Snapshots of an Intervention
The Unlearned Lessons of Afghanistan’s Decade of Assistance (2001–11)
Afghanistan Analysts Network, July 2012
The decade of state-building, reconstruction and development assistance in Afghanistan has left many people confused. There have been undeniable changes: Afghanistan now has an election-based, market-driven political system and many socio-economic indicators are far better than they used to be under Taleban rule or during the civil war (although that is, admittedly, not a very high bar). There have been great, albeit unequal, opportunities in terms of education, employment and enrichment. But there is also a strong sense of missed and mismanaged opportunities, which many – Afghans and internationals alike – find difficult to understand: how could so many resources have achieved what feels like so little and so fleeting?- Martine van Bijlert
This edited volume explores the question by taking a closer look at a variety of key programmes and projects that were designed and implemented over the last decade, or more. It consists of a collection of 25 articles by analysts and practitioners with long histories in the country, who were closely involved in the programmes they describe. The contributions present a rare and detailed insight into the complexity of the intervention in Afghanistan – including the often complicated relations between donors and representatives of the Afghan government (with projects tending to be nominally Afghan-led, but clearly donor-driven), the difficulties in achieving greater coherence and leverage and, in many cases, the widely shared failure to learn the necessary lessons and to adapt to realities as they were encountered.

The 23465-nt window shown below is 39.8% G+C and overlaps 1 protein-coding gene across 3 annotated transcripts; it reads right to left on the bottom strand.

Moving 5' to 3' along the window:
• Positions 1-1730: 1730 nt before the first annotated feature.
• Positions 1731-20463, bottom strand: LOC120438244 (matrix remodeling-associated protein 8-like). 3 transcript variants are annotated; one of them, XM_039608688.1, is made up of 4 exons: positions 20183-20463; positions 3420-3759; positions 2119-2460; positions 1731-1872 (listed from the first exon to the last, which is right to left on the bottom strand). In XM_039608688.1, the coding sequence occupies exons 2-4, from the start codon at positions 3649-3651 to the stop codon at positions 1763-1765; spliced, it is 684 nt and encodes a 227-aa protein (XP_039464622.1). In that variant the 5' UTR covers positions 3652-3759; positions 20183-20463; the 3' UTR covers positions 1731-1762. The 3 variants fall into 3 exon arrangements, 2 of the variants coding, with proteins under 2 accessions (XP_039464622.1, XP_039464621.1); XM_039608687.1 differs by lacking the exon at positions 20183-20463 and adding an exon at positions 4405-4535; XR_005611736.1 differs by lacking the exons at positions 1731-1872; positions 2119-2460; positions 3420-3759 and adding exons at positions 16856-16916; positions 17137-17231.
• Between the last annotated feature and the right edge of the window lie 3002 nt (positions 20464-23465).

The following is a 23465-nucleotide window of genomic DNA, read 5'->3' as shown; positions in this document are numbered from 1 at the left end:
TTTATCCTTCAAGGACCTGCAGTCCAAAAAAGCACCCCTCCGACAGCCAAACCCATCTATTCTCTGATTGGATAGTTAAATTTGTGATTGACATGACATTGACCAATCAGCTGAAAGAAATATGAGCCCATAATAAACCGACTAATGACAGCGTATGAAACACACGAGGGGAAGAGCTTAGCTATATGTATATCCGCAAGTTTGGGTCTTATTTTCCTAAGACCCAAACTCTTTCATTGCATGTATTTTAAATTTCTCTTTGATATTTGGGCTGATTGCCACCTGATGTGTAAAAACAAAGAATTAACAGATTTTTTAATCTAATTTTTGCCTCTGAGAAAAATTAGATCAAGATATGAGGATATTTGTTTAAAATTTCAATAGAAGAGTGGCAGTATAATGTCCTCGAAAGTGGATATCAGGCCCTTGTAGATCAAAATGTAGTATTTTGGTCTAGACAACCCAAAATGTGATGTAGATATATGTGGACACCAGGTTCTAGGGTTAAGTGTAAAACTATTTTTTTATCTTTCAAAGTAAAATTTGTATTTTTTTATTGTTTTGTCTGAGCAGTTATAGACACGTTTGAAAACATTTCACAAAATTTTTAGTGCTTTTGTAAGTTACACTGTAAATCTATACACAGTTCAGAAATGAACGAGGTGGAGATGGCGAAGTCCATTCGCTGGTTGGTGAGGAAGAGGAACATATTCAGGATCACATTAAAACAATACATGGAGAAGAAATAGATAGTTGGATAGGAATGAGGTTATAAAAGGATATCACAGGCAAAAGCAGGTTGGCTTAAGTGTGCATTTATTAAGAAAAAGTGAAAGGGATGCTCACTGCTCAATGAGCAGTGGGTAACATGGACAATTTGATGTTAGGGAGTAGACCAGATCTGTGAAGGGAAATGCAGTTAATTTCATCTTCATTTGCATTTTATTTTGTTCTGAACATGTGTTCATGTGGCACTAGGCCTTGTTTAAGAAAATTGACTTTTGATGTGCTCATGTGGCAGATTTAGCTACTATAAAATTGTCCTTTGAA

The experiences that the authors describe will probably sound all too familiar to anyone who has worked in post-conflict, aid-heavy contexts: the popularity of ‘trophy projects’ (Wiles), the proliferation of ‘encyclopaedic wish lists’ as a result of cumulative planning sessions (Leslie), the diplomatic wrangling to be given a seat at the table (Wilkens), the empty government buildings due to faulty planning (Horne), the frustration of trying to secure government buy-in for measures that threaten to disturb the political and economic status quo (Barr). They will also recognise the tendency for political expediency to trump long-term institution-building and accountability (Ruttig, Olexiuk, Kouvo) and the dubious role that post-conflict elections play in a country’s democratisation (Smith, Slavu).
The overarching lesson of the volume is probably that the key tools of the international assistance intervention – the protracted policy processes and coordination mechanisms, the large and inflexible assistance budgets, the focus on capacity building through mentoring and technical assistance – have proved to be very blunt indeed. There were successes to be found in the cracks, but mainly where a coherence of vision, realism and a fair amount of political will on the Afghan side ensured that good use was made of the resources provided.
The release of this book ahead of the Tokyo conference in July 2012 serves as a reminder of the recurring gaps between ambitious plans and conference statements on one hand and the subsequent realities of aid programming and implementation on the other. It is hoped this volume will help fortify the institutional memory of the donor community in Afghanistan, preventing future lapses and helping enable a greater capacity to learn world-wide. The lessons that have not been learned have relevance far beyond Afghanistan.